jaminem wrote: Mon Aug 08, 2022 11:39 amDo I get a job as Hugh's right hand man now?

Yeah, you get to file and manicure the nails on his right hand now! :lol:;)
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Re: Identify an AKG C414

Post by jaminem »

The Elf wrote: Mon Aug 08, 2022 12:22 pm
jaminem wrote: Mon Aug 08, 2022 11:39 amDo I get a job as Hugh's right hand man now?

Yeah, you get to file and manicure the nails on his right hand now! :lol:;)

I'd do this gladly for the great man.....
I draw the line at a pedicure tho :silent:
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Re: Identify an AKG C414

Post by Hugh Robjohns »

There's masses of info about the history of the C414 online.... and even the P48 moniker has a history of its own!

The C414 can trace its history back to the idea of making a miniaturised version of the revered C12 -- often thought of as AKG's main vocal mic competitor against Neumann's U47, although it actually had rather more applications....

This mini C12 was called, logically enough, the C12A (and later, the C12B which added a pad switch to prevent overloads) and was introduced in 1962. It was still a valve mic, though, and the first FET-based version was launched as the C412 towards the end of the 1960s.

The C412 was the first model to start looking like a proper C414, with the polar pattern and pad switches on the mic itself instead of the PSU, and it offered three polar patterns (omni, cardioid, fig-8). The next version was finally called the C414 -- actually the C414Comb -- which came out in in 1971. This model added the fourth polar pattern option (hypercardioid).

Five years later saw the next evolution to the C414EB in 1976, and this was the first model that really looked like the '414' we all know today, with the XLR stalk at the base (previous models had an integrated wedge-shaped stand adapter /connector at the base). It was also the model that introduced the slide switches for three high-pass filters and two pad options, the former needed partly because of a revised and extended bass response (the model name's EB actually stood for 'Extended Bass').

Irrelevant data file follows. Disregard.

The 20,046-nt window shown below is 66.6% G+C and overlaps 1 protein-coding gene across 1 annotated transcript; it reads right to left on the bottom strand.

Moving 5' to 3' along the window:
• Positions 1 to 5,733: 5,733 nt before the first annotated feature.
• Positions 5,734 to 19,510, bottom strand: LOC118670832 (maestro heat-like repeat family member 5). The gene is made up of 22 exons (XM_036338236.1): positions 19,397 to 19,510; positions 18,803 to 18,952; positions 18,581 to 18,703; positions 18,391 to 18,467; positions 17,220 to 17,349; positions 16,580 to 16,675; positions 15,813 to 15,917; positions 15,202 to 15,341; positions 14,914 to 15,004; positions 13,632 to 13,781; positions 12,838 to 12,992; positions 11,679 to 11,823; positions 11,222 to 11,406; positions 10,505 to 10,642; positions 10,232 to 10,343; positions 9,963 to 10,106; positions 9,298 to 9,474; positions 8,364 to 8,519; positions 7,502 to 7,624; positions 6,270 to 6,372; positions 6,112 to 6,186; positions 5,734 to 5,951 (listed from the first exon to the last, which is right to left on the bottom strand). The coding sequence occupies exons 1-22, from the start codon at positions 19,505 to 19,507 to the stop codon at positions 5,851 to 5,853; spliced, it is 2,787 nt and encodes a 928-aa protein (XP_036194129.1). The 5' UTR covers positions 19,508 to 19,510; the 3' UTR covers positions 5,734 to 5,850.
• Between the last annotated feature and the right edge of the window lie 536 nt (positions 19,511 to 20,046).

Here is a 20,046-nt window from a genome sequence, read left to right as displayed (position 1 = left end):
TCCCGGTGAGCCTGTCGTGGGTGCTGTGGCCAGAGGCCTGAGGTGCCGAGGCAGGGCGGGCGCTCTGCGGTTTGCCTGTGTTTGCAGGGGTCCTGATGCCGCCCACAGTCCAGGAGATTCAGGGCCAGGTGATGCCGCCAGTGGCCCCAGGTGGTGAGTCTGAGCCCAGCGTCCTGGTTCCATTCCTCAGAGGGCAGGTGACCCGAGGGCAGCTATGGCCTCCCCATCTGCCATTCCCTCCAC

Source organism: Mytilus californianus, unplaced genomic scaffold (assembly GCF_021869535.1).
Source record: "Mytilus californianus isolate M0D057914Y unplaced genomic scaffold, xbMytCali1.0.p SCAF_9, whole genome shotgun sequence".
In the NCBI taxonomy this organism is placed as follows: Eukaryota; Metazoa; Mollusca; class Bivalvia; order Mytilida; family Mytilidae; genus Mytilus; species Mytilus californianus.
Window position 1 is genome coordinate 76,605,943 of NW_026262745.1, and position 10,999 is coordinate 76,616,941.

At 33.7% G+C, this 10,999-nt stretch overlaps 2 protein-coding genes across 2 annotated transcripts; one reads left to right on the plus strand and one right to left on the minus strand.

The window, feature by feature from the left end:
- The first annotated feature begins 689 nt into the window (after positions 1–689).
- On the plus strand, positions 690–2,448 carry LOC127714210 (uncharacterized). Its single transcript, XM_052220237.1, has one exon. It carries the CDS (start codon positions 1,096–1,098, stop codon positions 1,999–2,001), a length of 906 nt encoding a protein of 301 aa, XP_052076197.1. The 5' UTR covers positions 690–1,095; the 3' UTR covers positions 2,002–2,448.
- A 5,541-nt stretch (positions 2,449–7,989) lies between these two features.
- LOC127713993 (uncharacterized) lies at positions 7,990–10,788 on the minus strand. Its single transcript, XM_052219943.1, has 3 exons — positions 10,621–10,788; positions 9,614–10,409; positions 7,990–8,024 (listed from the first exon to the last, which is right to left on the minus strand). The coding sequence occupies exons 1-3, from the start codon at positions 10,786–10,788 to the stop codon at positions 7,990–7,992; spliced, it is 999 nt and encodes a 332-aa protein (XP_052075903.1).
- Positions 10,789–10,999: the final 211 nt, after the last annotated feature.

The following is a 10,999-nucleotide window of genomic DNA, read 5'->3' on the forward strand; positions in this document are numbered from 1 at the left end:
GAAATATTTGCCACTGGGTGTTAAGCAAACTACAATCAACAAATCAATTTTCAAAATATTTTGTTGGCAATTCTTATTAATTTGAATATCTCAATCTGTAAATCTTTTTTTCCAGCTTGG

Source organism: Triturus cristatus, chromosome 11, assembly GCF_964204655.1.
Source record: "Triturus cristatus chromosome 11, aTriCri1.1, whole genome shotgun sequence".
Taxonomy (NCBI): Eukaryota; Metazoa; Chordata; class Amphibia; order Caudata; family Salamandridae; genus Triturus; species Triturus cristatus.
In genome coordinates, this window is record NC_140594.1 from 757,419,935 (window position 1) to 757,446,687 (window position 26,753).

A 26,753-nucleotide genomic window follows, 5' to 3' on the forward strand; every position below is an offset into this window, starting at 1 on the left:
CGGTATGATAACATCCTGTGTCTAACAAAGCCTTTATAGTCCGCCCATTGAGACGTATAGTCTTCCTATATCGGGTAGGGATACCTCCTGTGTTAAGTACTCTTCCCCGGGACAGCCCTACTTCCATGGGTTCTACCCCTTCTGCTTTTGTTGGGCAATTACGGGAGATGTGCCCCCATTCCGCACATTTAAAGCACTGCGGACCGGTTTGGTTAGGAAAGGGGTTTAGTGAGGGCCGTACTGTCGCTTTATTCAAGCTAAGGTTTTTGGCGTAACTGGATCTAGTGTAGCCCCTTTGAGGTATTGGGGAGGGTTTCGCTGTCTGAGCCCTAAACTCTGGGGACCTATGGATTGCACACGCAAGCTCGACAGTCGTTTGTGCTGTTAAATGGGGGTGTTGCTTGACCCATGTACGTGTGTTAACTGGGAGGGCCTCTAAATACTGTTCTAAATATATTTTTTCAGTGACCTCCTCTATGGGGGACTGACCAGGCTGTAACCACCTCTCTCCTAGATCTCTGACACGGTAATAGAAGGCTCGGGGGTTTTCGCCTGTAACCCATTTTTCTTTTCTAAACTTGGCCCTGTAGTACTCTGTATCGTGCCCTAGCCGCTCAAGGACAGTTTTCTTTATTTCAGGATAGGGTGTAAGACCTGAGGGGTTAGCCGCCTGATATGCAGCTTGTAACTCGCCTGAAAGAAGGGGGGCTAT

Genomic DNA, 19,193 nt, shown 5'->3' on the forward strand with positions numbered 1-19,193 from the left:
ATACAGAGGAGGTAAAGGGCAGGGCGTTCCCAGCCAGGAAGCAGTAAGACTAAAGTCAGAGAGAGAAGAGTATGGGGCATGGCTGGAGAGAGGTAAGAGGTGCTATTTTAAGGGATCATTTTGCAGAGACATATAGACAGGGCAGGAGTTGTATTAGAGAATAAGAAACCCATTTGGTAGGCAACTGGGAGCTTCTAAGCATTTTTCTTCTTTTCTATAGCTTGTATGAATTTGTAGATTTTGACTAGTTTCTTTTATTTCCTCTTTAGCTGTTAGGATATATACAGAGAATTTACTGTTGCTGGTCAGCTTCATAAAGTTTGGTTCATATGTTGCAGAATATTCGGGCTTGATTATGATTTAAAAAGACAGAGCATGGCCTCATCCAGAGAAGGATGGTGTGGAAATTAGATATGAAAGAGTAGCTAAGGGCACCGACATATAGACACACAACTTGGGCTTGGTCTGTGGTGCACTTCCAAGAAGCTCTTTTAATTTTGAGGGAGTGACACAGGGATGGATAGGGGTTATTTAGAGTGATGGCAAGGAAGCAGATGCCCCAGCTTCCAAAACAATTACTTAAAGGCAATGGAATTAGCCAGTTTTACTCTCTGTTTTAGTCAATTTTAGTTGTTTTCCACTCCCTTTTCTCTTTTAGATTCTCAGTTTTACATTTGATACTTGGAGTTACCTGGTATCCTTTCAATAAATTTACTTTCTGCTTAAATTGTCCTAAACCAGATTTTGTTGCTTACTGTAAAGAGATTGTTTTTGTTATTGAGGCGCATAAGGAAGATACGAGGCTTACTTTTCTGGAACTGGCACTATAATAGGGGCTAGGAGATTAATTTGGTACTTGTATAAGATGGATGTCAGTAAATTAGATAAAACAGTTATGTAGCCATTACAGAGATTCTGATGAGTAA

At some point during this model's production AKG decided to change the capsule from the ludicrously complicated and expensive CK12 'brass ring' design (its construction involved over 120 individually machined components!), to a new design: the 'nylon-ring' capsule (2072-Z-0005) which was was used right through until the late 90s.

This new capsule was not only easier and thus cheaper to build, it also had a much flatter frequency response which was a big part of the reason for making the change. It's usually described as being a 'darker sounding' capsule, but that's only because the original was extremely bright! It actually sounds flat and natural to me...

The C414EB had an internal DC-DC converter which allowed it to accept any phantom power voltage between 9-52V, like most of AKG's capacitor mics through the 70s. By the start of the 80s the global phantom power standard had settled on 48V, and so AKG redesigned the mic's electronics to only work with 48V. Consequently, in 1980 the mic was rebadged as the C414EB-P48, and it's body was painted black instead of silver.

The re-engineered internal voltages gave the P48 version slightly higher sensitivity than the standard EB, too. (It also allowed for a version with remote pattern switching by modulating the phantom power voltage, much like similarly equipped Neumann mics of the same time).

So that was the first outing for AKG's C414 P48 moniker.

The next upgrade was called the C414B-ULS in 1986, and was based around AKG's new (and much more complex) 'Ultra-Linear Series' electronic circuitry which reduced distortion and self-noise to the point where the output transformer was now the weakest link in the signal path.

That issue was addressed by the C414-TL towards the end of the 1980s, in which the transformer was replaced by an electronically balanced output stage which also permitted a greater max SPL rating. None of the subsequent models retained the transformer; they were all transformerless (TL).

The rest I've already described....
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Re: Identify an AKG C414

Post by jaminem »

...I'm not worthy...